Twelve Squared 1/72 Bell XP-77

KIT #: ?
PRICE: $20.00 when new
DECALS: One option
REVIEWER: Joel Hamm
NOTES: Short run kit, long out of production

HISTORY

 The XP-77 resulted from two ideas, both bad, that in 1942 lodged in the brains of Air Corps planners. The first: aluminum supplies would dry up, so planes had to be built of wood.  Second: if you build a fighter really small it will be really light and really maneuverable. On the first count, they were wrong.  By 1944, when the 2 prototypes were finally born, no aluminum shortage had materialized.  On the second count they were right.  Trouble was the really small, light, fast, maneuverable fighter was also really useless.  It could carry neither the fuel to get where it needed to go, nor the guns to do what it needed to do. Adding load capacity, something planners have done with every design ever conceived, whittled away any advantage the plywood airplane might have had over machines already flying.   One of the 2 test planes was destroyed in a crash.  The other sat as a gate decoration at some air base until dry-rotting to dust.

THE KIT

             This was a small, simple kit; so the review will be likewise.  Twelve Squared, as noted in earlier reviews, was one of a handful of companies that sprang up in the 80s, turned out some intriguing subjects, then succumbed to the economic and technical realities of the business.

CONSTRUCTION

Twelve Squared had a penchant for stuffing twenty dollars of parts into a two cent plastic bag; then stapling it closed with a label flap that served as an instruction sheet. At least it kept the sprues from rattling around and gouging each other. By the time the Bell had been released, the quality of short run molding was approaching the lower end of the Big Boys League, and Twelve Squared seemed to lead the pack. Once mating surfaces were planed down, fit was nearly filler free.  Contours, particularly airfoil sections, were realistic; and surface texture and detail needed neither sanding nor scribing. The canopy was injected and clear. Nothing noteworthy about the sequence of sticking things together.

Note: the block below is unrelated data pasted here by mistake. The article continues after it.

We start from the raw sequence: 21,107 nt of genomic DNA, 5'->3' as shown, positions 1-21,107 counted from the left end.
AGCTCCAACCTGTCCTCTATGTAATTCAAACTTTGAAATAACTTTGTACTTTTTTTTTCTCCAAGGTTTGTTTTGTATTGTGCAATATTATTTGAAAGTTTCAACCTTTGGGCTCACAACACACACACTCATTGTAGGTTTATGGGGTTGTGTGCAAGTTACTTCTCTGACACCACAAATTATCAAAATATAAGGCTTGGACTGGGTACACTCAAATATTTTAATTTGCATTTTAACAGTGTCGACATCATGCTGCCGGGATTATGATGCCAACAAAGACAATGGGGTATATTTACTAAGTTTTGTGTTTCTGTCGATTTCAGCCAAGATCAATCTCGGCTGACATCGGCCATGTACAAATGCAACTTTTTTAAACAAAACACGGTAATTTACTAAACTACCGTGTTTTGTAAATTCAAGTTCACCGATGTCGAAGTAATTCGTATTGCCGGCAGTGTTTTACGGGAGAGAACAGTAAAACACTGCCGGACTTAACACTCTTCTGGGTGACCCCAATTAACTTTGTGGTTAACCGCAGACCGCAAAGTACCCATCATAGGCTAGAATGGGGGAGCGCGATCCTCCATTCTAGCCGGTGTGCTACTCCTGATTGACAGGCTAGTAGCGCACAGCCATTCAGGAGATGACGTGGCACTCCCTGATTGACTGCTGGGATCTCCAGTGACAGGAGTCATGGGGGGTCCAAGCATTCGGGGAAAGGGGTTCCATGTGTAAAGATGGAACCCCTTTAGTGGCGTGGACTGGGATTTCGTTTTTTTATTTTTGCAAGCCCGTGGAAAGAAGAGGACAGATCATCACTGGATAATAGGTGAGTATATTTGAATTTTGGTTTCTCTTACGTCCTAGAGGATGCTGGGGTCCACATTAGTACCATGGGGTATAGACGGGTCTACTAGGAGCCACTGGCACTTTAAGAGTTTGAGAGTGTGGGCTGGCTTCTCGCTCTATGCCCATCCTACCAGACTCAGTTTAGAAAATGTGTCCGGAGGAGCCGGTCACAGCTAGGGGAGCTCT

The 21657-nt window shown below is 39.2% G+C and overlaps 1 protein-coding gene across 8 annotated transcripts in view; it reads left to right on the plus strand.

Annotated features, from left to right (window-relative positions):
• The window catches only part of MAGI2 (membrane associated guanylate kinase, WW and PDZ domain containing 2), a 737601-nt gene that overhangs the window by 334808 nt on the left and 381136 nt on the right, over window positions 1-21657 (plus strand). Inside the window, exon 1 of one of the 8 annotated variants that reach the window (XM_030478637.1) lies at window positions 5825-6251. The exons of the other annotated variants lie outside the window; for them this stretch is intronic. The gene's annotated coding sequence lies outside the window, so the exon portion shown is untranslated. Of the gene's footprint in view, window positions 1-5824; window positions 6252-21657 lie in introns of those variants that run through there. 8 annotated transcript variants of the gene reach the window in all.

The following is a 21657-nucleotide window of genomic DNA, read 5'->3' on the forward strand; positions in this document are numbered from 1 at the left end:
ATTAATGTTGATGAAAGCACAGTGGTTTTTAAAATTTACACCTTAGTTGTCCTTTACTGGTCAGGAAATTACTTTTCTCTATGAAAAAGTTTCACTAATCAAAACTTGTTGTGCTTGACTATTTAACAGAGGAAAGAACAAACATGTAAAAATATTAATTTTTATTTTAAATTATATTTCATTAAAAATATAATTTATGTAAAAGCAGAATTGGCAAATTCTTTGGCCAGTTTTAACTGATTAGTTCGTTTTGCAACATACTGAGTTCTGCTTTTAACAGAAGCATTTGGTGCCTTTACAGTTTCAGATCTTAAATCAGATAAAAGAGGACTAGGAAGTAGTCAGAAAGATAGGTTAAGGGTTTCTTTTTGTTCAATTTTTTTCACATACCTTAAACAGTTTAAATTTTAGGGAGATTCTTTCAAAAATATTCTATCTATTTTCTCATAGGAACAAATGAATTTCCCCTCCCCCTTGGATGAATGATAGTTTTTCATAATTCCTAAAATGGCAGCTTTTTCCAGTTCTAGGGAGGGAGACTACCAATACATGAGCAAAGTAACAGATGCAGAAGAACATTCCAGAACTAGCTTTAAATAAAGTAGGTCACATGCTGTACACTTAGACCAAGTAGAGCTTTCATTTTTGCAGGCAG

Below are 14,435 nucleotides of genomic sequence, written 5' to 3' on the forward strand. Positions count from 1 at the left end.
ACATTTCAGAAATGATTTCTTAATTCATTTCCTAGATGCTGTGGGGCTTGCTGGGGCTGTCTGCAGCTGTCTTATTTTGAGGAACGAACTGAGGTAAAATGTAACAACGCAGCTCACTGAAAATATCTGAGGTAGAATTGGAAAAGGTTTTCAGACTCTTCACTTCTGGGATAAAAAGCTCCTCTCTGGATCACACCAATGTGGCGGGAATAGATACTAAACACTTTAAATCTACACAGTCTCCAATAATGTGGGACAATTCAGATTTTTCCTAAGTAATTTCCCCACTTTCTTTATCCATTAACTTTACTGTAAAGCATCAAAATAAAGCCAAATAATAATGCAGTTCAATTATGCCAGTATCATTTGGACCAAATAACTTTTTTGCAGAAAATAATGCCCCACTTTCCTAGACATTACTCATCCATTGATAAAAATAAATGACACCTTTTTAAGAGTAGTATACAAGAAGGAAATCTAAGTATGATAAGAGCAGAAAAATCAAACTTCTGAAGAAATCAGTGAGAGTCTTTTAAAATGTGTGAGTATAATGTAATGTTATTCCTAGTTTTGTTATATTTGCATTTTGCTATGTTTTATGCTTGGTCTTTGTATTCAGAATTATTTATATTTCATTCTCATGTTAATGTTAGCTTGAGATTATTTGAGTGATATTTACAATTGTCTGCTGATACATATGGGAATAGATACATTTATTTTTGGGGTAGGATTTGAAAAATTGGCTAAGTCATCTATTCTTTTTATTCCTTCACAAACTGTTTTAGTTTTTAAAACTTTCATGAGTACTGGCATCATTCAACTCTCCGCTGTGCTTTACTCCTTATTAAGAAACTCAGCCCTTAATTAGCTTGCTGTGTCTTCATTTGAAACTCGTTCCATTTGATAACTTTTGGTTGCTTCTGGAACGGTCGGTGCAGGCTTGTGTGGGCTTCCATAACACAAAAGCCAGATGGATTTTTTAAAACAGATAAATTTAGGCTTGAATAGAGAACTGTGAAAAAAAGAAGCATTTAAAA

COLORS & MARKINGS

Ditto.  Coat of Model Master enamel, good quality kit decals, layer of Future and it was all done.

Editor's Note; The XP-77, being basically a wooden aircraft, was painted in aluminum lacquer with aluminum struts, landing gear wells and the whole thing. It is one of the things that makes it an easy kit.

CONCLUSIONS

 The Bell XP-77 was also released in 1/72 scale by Special Hobby, and in 1/48 by Czech Model.

Editor's Note: There was also a very nice vacuformed kit by, I believe, Rareplanes. I built this beastie as one of the earliest vacuform kits I did back around 1978 or so. It turned out very well and would have been even better had I not overdone the cement on the wings, causing some rather nasty deformations! The Czech Model kit is actually quite nice and here is a link to the one I built in 1998.

Joel Hamm

May 2006

If you would like your product reviewed fairly and quickly, please contact me or see other details in the Note to Contributors.

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